What a marvelous book. I’m not much into science-fiction or fantasy, but I thoroughly enjoyed The Magicians. It’s a grown-up, modernized mash-up of Harry Potter and The Chronicles of Narnia, and I loved every minute of it. Quentin Coldwater travels to Brakebills College for Magical Pedagogy, where he meets Alice, Eliot, Janet, Penny, and a slew of other magicians as they tackle and refine their abilities. Scattered throughout the novel is a series of books set in Fillory where the Chatwin children visit. And, just maybe, Quentin gets to visit, too. A truly great, witty, fun read. Lev Grossman’s prose is a delight to read. I’m so glad there are two more books after this because I never want to leave this world. 4/5
Anyone who follows me on Goodreads knows that I had trouble with The Devil in the White City. I’m still really quite torn. There were elements I liked and there were elements that left me completely uninterested. The biggest problem I have is that there are two, in all reality, separate stories that don’t really go together. On the one hand, we have Chicago’s World’s Fair: it’s planning, creation, operation, and aftermath. On the other hand, we have the story of H. H. Holmes: murderer. Everything about H. H. Holmes is fascinating. Everything about the World’s Fair is generally boring; I just could not get into it. Unfortunately, nothing really clicked until the midway point, and the only reason I finished the book was because I had already invested so much time into it and so I might as well have finished it (in addition to larger sections dedicated to Holmes). There is a singular mention of Holmes attending the Fair, and that’s it. That doesn’t work for me. That’s not enough. Larson’s writing is good, but even he can’t spin the “connections” between the two stories. I would much rather have read a book just on Holmes, with the World’s Fair simply being the setting. I really don’t have any desire to ever read it again. Though, with a film adaptation coming up, I will say I’ll watch what Martin Scorsese and Leonardo DiCaprio come up with. 2.5/5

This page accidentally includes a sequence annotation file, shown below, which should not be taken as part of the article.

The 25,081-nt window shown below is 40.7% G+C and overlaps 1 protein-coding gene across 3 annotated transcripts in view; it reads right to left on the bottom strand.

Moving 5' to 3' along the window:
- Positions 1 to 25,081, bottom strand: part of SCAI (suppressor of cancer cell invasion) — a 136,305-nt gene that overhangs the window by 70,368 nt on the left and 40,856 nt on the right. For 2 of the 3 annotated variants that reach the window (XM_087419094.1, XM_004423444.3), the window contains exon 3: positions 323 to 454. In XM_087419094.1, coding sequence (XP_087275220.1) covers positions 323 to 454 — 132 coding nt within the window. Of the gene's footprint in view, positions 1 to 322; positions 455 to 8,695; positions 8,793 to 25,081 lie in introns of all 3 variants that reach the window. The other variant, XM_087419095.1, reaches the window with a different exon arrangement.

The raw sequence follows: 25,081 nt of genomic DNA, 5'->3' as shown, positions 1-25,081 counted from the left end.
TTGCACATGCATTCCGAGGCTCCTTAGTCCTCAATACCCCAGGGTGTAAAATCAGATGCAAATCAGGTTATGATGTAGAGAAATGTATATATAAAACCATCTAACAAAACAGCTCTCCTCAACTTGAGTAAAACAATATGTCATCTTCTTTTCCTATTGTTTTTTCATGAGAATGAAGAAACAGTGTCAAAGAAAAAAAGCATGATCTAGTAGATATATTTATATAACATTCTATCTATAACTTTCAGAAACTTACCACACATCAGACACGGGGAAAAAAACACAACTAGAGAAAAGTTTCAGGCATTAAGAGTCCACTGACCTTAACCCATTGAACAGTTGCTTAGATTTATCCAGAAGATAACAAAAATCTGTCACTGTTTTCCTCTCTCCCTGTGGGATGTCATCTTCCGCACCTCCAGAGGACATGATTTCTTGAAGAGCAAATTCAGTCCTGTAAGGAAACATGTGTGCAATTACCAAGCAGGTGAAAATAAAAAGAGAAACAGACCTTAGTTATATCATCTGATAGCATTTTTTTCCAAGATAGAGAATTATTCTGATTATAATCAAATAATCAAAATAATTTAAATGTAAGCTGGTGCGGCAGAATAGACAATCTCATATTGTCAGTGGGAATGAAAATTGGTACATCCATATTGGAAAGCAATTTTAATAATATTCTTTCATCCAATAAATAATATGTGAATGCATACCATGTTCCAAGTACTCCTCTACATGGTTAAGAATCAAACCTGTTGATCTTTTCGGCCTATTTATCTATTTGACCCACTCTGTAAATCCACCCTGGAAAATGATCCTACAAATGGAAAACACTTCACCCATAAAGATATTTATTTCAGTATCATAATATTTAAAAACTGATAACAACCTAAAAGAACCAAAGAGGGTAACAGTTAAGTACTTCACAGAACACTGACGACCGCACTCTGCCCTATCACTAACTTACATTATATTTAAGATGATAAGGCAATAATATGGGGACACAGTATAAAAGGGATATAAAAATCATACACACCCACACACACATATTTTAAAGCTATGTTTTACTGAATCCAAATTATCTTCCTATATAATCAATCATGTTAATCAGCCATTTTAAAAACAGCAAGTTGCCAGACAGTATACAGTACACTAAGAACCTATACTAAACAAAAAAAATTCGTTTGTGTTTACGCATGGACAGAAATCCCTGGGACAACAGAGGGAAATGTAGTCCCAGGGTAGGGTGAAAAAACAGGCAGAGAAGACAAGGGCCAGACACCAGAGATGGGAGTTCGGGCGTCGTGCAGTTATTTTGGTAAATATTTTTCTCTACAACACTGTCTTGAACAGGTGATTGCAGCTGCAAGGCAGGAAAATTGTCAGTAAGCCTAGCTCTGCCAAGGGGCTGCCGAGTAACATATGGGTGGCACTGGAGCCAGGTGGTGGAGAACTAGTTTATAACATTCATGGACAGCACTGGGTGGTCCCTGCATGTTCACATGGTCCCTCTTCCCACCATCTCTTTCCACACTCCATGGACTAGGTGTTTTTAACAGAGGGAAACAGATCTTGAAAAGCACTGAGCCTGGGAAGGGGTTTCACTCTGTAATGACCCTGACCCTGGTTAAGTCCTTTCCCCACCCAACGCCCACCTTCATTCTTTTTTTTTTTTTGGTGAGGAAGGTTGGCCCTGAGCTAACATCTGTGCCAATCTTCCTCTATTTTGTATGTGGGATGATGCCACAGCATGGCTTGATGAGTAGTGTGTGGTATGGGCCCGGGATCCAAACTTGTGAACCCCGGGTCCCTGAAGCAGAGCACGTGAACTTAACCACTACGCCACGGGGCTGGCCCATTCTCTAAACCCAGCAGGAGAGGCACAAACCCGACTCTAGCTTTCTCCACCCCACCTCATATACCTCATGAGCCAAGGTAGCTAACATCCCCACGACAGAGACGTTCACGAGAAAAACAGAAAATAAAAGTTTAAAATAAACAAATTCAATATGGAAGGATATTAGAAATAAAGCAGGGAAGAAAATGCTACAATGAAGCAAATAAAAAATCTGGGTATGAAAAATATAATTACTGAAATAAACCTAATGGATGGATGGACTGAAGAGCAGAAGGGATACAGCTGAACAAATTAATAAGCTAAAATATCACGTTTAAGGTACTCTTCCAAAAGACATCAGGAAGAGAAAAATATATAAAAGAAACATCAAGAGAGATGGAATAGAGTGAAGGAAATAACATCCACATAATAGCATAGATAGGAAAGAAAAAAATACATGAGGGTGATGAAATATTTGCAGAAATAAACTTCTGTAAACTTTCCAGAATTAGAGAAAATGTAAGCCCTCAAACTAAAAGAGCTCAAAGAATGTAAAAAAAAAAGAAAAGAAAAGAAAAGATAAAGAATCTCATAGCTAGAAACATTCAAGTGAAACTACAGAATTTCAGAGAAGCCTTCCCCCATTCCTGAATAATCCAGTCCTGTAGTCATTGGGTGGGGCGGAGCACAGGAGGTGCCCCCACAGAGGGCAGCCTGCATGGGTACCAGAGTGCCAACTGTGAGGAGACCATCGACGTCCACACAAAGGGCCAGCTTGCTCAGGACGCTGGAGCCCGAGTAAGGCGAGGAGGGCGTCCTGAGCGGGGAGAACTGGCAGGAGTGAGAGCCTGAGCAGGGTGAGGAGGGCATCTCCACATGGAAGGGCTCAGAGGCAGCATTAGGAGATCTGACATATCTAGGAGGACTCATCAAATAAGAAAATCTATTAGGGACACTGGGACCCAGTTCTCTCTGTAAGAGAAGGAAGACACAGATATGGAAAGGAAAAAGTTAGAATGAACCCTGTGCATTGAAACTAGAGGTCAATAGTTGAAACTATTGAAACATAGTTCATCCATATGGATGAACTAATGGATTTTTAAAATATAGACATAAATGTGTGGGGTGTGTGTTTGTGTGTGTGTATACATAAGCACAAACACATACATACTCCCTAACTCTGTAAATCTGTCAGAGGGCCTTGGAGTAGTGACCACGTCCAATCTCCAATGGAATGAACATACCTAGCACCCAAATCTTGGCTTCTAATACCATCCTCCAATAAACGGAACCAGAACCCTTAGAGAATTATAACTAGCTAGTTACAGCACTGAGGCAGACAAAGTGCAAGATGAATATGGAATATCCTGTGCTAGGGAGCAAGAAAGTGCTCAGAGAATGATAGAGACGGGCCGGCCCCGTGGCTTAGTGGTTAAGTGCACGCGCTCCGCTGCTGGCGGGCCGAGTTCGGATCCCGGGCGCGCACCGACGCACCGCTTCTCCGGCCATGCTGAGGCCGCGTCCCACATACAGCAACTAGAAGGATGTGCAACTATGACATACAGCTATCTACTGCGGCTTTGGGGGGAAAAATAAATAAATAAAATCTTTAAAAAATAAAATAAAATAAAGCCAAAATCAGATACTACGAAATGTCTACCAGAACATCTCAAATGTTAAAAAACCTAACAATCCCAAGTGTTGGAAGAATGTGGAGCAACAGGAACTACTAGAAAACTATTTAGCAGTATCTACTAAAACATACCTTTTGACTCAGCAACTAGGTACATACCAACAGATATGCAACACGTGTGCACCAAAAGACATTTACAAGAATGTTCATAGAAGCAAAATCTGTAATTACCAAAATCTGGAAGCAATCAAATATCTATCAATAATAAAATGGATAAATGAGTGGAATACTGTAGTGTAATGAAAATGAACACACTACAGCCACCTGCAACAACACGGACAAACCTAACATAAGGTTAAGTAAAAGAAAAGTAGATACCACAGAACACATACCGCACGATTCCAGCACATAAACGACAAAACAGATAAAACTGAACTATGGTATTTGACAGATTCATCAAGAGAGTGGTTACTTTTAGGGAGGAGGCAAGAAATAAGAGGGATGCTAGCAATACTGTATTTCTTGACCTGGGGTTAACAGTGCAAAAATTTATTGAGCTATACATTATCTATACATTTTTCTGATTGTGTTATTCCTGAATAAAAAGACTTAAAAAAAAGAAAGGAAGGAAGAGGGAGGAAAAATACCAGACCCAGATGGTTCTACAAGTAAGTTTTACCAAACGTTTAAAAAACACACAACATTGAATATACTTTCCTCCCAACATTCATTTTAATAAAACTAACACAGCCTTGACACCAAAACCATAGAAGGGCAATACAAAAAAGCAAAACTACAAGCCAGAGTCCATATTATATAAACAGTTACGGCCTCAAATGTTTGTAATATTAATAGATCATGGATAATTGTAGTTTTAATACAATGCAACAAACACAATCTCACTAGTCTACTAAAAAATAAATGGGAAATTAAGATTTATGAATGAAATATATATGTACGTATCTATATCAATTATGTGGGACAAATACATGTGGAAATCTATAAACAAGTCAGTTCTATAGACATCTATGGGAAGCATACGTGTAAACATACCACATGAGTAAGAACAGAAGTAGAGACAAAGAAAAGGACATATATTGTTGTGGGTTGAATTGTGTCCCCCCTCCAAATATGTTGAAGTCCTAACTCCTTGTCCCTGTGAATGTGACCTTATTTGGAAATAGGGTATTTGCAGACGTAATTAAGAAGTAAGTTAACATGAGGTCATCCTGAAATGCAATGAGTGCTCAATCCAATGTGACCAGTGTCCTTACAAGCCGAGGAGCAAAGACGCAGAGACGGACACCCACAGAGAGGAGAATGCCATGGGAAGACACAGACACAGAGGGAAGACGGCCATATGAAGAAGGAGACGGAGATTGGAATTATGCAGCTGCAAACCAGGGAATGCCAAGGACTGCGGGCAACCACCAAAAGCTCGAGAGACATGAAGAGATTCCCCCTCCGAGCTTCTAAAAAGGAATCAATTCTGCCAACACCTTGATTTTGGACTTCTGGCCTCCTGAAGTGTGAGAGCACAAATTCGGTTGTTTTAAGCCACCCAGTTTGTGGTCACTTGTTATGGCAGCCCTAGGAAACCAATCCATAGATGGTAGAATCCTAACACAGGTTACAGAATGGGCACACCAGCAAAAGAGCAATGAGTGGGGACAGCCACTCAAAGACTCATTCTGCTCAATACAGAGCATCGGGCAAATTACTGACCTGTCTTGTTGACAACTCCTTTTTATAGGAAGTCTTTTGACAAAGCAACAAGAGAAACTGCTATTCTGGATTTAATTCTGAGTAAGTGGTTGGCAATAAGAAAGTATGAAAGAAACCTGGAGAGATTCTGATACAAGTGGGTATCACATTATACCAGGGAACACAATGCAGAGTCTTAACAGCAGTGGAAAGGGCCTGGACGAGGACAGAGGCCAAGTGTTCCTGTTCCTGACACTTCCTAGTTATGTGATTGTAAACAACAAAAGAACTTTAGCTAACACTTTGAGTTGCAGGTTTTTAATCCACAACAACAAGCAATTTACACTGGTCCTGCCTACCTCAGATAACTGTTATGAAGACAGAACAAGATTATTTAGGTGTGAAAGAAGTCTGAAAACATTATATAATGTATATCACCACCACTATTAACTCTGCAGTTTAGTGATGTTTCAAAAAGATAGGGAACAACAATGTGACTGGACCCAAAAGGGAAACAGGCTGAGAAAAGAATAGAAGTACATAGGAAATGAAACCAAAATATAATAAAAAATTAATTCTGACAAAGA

My Murakami Marathon continues with his fourth novel, Hard-Boiled Wonderland and the End of the World. This novel is wholly unlike any of the previous Murakami novels I’ve read; it truly cannot compare. There are two interlocking stories here. Hard-Boiled Wonderland follows the path of an unnamed man who meets a mystifying Professor and his granddaughter and gets caught up in the “shuffling” of information, discovers his past, and plans for the future, all wrapped around a rather unique mystery. The End of the World follows the path of an unnamed man who is stuck within a walled town, aptly named End of the World, and becomes the Dreamreader, someone who reads information-laced particles of light that emanates from skulls.
Part detective story, part post-apocalyptic utopia (though, of course, utopia it is not), wrapped in post-modern dreams and themes. It’s a truly bizarre book, but Murakami’s strength lies in his description and the juxtaposition of these two connected stories. Every page was truly interesting and captivating, mesmerizing. A seriously good read. 4/5